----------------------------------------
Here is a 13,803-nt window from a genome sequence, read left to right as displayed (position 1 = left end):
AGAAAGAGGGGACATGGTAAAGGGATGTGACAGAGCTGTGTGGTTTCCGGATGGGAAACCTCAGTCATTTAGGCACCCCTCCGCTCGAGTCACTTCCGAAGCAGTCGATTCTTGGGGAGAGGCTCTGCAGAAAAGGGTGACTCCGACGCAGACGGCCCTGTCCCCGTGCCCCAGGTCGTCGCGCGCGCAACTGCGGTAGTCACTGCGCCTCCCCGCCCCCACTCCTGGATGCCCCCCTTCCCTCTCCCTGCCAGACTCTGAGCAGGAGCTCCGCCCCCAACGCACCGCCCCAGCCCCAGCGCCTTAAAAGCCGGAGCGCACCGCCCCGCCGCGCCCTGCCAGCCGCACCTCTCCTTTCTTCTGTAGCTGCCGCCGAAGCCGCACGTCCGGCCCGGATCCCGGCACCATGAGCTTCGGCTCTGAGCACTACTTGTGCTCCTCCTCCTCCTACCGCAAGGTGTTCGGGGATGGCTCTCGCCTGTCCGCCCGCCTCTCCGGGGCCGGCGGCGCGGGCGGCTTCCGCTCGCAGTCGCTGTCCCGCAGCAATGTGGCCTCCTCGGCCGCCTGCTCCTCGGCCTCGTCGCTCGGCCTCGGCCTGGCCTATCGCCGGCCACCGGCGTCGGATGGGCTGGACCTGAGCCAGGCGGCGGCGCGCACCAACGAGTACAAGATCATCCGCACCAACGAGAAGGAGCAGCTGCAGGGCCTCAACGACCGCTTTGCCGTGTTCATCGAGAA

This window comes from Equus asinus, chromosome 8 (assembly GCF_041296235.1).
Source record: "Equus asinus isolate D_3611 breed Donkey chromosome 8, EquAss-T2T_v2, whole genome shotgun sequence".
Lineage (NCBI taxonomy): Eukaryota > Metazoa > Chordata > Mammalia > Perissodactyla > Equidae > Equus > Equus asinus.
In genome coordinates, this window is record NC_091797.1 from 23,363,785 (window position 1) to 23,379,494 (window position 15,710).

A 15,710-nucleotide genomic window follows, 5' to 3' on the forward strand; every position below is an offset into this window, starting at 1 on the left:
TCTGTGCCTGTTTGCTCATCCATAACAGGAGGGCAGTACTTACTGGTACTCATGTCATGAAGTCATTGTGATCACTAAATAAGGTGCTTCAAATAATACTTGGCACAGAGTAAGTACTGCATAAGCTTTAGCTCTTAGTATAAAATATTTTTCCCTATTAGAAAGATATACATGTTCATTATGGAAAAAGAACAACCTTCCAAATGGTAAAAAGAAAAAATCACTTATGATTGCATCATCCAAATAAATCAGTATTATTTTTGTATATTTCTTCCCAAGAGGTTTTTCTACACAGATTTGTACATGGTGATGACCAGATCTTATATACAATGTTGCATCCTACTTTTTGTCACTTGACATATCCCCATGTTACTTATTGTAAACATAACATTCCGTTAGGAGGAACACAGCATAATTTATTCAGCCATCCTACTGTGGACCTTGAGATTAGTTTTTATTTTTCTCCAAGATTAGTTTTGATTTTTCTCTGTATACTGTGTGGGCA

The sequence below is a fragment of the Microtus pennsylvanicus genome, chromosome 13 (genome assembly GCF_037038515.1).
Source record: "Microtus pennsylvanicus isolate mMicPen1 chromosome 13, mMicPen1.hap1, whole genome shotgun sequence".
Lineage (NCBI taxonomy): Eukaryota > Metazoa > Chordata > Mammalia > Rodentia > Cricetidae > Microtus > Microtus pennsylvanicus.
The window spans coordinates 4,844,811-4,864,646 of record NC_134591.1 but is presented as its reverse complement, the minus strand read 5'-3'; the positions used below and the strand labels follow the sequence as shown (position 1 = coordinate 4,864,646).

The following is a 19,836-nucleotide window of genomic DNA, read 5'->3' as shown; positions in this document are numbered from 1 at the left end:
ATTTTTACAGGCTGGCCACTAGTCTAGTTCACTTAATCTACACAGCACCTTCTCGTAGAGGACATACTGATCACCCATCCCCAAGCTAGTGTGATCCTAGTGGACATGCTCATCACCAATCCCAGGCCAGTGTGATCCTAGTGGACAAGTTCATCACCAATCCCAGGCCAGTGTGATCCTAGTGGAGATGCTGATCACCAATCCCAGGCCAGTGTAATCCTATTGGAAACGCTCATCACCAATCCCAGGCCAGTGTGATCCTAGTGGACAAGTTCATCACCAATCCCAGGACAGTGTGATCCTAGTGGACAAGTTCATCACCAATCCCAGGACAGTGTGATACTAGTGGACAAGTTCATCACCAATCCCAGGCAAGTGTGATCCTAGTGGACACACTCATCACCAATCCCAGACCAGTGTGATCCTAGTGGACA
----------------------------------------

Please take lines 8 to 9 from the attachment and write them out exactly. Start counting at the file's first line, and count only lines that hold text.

TCTGTGCCTGTTTGCTCATCCATAACAGGAGGGCAGTACTTACTGGTACTCATGTCATGAAGTCATTGTGATCACTAAATAAGGTGCTTCAAATAATACTTGGCACAGAGTAAGTACTGCATAAGCTTTAGCTCTTAGTATAAAATATTTTTCCCTATTAGAAAGATATACATGTTCATTATGGAAAAAGAACAACCTTCCAAATGGTAAAAAGAAAAAATCACTTATGATTGCATCATCCAAATAAATCAGTATTATTTTTGTATATTTCTTCCCAAGAGGTTTTTCTACACAGATTTGTACATGGTGATGACCAGATCTTATATACAATGTTGCATCCTACTTTTTGTCACTTGACATATCCCCATGTTACTTATTGTAAACATAACATTCCGTTAGGAGGAACACAGCATAATTTATTCAGCCATCCTACTGTGGACCTTGAGATTAGTTTTTATTTTTCTCCAAGATTAGTTTTGATTTTTCTCTGTATACTGTGTGGGCA

The sequence below is a fragment of the Microtus pennsylvanicus genome, chromosome 13 (genome assembly GCF_037038515.1).